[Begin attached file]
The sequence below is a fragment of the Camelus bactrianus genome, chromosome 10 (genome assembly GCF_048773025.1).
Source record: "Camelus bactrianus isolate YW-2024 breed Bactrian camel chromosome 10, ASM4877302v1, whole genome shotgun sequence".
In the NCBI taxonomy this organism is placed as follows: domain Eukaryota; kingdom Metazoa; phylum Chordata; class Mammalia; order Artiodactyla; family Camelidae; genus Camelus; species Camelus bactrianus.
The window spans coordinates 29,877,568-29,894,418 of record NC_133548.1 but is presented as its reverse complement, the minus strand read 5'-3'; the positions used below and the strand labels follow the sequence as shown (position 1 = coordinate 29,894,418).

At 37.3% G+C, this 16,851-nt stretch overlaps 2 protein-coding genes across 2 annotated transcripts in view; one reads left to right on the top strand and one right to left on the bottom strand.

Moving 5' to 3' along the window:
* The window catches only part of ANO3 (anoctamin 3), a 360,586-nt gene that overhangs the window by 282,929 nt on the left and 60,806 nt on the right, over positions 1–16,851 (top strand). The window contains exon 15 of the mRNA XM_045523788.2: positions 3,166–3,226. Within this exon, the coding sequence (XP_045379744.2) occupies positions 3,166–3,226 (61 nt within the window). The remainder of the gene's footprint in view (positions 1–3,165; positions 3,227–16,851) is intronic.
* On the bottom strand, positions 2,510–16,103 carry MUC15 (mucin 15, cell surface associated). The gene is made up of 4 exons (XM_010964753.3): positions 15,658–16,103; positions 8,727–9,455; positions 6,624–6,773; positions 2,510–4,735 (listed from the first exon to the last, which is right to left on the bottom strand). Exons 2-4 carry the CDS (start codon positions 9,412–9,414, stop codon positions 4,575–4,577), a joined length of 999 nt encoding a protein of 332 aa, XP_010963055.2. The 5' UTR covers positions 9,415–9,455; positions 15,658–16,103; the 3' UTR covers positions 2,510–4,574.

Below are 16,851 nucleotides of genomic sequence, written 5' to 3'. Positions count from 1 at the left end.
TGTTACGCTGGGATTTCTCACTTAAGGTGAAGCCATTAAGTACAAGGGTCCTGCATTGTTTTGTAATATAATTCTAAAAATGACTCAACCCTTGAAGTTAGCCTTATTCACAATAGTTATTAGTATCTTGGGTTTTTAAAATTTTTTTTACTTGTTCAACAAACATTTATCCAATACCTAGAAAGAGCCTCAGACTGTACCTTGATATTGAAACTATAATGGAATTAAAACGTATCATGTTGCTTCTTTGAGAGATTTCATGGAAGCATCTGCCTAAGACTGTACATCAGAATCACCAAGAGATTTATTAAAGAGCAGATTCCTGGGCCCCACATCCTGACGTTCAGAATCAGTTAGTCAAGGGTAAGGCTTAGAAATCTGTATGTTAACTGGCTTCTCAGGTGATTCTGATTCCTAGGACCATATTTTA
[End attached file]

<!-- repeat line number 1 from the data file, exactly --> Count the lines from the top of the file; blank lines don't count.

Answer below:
The sequence below is a fragment of the Camelus bactrianus genome, chromosome 10 (genome assembly GCF_048773025.1).